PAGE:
Bail bondsmen like Eduardo Guilarte, of BailNYC, guarantee bail payments for people who can’t afford to pay them, and then take a percentage from their clients as a fee. Photo: Hiroko Masuike/The New York Times
The New York Times | How Does Bail Work, and Why Do People Want to Get Rid of It?
Jan. 11, 2019
By Alex Traub
In 2017, around 33,000 criminal defendants in New York couldn’t post bail at their initial hearing. They went straight from a courthouse to jail simply because they were poor.
States such as New Jersey, Arizona, and California have all recently adopted new rules eliminating or sharply curtailing the use of cash bail. The New York government could pass its own bill as soon as this spring. Advocates for criminal justice reform say that ending the bail system would help curb mass incarceration.
Abolishing bail, however, raises the question of whether additional measures to detain criminal defendants will be needed. In a news conference last week, Mayor Bill de Blasio said the criminal justice system needs not only “reform” but also “tightening up,” particularly through allowing judges to consider a defendant’s level of “dangerousness” before granting bail.
In response, a dozen advocacy groups, such as the Legal Aid Society, released a statement accusing the mayor of attempting to “derail essential reforms to New York’s bail and parole release systems and to reverse progress made toward the decarceration of New York’s jails and prisons.”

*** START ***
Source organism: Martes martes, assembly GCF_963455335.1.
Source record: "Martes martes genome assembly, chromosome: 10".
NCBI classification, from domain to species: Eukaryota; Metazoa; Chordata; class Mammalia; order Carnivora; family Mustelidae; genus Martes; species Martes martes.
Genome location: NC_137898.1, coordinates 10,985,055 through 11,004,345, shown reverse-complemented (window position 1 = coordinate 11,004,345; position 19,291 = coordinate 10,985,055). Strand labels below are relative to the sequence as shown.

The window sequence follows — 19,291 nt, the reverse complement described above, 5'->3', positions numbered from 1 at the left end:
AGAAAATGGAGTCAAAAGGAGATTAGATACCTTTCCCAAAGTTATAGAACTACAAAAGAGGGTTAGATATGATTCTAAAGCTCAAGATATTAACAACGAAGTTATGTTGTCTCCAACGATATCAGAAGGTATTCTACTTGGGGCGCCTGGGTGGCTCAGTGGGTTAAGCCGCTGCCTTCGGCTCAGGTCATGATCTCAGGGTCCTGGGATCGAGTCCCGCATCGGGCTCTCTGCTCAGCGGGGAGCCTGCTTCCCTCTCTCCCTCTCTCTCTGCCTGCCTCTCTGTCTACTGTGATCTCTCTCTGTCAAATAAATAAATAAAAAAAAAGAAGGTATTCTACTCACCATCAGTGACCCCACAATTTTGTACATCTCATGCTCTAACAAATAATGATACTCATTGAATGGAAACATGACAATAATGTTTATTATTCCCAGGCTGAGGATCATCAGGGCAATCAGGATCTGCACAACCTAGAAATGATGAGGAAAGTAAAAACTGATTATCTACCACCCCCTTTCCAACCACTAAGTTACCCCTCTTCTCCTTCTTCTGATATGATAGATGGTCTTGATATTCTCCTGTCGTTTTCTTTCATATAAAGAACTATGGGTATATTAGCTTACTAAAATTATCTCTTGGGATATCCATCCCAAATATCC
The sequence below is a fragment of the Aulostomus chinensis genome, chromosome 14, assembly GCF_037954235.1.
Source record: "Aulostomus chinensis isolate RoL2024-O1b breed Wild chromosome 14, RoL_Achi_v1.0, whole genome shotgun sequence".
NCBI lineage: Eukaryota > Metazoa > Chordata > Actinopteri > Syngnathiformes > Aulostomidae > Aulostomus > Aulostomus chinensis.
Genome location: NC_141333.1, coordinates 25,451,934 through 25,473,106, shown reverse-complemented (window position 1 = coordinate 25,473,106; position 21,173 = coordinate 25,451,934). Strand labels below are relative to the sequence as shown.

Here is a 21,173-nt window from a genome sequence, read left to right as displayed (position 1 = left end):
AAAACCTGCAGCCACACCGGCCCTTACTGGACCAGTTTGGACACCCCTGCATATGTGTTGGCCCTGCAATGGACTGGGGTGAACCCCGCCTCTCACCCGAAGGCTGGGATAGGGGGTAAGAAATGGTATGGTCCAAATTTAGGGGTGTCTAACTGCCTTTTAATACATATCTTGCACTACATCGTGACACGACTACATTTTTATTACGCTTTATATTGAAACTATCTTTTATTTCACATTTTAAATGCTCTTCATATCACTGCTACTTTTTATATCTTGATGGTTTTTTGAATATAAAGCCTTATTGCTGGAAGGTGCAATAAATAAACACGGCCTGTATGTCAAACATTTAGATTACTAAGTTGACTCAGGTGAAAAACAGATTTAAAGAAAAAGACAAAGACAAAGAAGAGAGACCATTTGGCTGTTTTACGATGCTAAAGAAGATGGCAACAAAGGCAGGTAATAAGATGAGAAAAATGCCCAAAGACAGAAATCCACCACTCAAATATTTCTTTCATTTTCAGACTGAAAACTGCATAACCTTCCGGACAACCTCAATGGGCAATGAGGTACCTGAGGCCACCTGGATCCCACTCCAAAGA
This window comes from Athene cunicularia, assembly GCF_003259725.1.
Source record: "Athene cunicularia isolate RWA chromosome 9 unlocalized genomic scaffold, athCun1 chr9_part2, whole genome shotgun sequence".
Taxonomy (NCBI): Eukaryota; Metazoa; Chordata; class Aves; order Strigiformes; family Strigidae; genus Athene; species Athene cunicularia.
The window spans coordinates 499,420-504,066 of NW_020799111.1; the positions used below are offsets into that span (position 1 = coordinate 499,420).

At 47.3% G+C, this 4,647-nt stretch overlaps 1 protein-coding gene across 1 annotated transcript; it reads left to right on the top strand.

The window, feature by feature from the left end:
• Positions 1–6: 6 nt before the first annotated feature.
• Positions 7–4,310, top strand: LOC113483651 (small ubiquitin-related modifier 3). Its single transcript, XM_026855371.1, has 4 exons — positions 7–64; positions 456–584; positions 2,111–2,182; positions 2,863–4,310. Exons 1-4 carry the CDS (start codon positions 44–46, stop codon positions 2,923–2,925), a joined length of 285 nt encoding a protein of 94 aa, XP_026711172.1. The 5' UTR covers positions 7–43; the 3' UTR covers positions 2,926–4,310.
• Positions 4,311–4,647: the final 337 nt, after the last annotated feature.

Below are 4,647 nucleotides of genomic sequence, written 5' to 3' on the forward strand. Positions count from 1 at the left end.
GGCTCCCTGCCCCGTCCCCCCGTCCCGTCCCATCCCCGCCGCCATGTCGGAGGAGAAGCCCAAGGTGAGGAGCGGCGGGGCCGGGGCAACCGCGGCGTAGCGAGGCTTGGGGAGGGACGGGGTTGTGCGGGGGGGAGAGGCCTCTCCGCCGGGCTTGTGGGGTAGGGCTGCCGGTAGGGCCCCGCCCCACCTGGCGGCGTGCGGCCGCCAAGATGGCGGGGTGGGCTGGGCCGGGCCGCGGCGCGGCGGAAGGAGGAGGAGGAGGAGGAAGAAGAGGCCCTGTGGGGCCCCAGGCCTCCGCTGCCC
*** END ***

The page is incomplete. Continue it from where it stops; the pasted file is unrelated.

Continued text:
How bail works
After they are arrested, criminal defendants ordinarily see a judge within 24 hours. Judges have a number of choices for determining what happens next.
The most lenient option is releasing defendants with a promise to return for their trial. The severest is ordering defendants, if they are deemed a flight risk, to be detained in jail until a trial verdict or plea deal.
Bail provides a middle path: Defendants remain free but face the threat of a financial penalty.
New York judges can choose from nine different types of bail, some of which require no upfront payment. Typically, however, judges favor cash bail, which calls for immediate payment to the court. If the court’s requirements are met, the bail money is returned to whoever put it up.
Judges weigh a variety of factors, including the financial resources of the accused and the recommendation of prosecutors.
Wealthy defendants can afford to pay the amount directly — Harvey Weinstein, for instance, had his lawyer hand over a cashier’s check worth $1 million during his arraignment.
The role of the bondsman
Those who cannot afford bail must choose between jail and reliance on a commercial bail bondsman. Under New York law, bondsmen can charge a fee of up to 10 percent for bail set under $3,000 and only six percent for any amount above $10,000.
The bondsman keeps this payment regardless of the outcome of the case. This compensates for the risk taken by sponsoring an accused criminal — since if that person doesn’t show up to court, the bondsman must fork over his or her bail to the government.
The problem with bail
The most fundamental criticism of the bail system is that it needlessly imprisons poor people. In 2010, when he was 16, Kalief Browder was accused of stealing a backpack and released on $3,000 bail, which his family could not afford. Mr. Browder spent nearly three years in jail on Rikers Island waiting for trial before the charges against him were dismissed. In 2015, he committed suicide.